We studied regional cerebral blood flow using the H215O method while normal subjects performed four similar tasks involving three-letter word beginnings (stems). Prior to each task, subjects studied a list of words. Local blood flow was then monitored during a 40-sec period while subjects (i) silently viewed word stems, (ii) completed stems to form the first words to come to mind, but the stems were not the beginnings of any study words (baseline), (iii) completed stems and half of them could form study words (priming), or (iv) tried to recall study words, and half of the stems could form these words (memory). There were three major findings. (i) The memory task engaged the right hippocampal region when the memory task was compared to either the baseline or the priming condition. The right hemispheric locus suggests that performance is driven by the visual characteristics of the words rather than by semantic or phonetic analysis. (ii) In the priming- minus-baseline comparison, there was reduction in blood flow in the right posterior cortex. (iii) Right prefrontal cortex was activated in the memory- minus-baseline condition. The results provide evidence for selective activation of the human hippocampal region in association with memory function. The results also lead to a suggestion about the neural basis of repetition priming: following presentation of a stimulus, less neural activity is required to process the same stimulus.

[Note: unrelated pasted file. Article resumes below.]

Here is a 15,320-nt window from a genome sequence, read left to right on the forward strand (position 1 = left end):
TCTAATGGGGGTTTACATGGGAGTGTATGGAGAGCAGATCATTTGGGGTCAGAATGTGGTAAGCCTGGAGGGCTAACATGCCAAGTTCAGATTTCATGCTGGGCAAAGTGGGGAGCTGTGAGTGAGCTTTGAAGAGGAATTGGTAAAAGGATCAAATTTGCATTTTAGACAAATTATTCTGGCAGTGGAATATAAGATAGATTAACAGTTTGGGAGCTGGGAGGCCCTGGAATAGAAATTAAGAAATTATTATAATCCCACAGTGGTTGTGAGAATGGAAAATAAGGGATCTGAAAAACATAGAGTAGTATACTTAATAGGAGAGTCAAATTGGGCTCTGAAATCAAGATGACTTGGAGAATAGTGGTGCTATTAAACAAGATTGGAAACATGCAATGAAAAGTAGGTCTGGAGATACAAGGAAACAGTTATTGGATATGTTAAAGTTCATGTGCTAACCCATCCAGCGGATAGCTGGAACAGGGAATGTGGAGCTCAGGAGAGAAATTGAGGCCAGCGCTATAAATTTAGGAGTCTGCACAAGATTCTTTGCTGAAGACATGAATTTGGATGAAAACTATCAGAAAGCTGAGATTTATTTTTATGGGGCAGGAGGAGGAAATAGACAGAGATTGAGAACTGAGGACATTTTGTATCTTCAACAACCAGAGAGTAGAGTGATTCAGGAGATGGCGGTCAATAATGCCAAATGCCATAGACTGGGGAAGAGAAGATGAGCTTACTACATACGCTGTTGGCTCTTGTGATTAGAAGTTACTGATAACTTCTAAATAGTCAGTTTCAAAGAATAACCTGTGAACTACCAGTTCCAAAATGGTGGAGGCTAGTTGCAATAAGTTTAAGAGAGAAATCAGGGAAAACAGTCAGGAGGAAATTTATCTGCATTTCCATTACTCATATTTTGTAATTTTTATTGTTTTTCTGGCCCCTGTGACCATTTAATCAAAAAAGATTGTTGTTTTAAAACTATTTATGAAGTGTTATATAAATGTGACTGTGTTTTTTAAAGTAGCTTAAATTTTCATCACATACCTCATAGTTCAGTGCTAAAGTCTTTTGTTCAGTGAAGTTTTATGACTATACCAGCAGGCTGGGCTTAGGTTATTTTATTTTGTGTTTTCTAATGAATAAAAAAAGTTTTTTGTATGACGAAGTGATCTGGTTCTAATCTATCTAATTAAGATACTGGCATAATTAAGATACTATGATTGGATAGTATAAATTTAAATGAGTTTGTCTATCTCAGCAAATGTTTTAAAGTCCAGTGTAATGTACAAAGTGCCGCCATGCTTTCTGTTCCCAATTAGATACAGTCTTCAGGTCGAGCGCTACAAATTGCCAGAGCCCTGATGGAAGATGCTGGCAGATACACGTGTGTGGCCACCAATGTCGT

|Number of pages||5|
|Journal||Proceedings of the National Academy of Sciences of the United States of America|
|State||Published - Jan 1 1992|
- declarative memory
- frontal cortex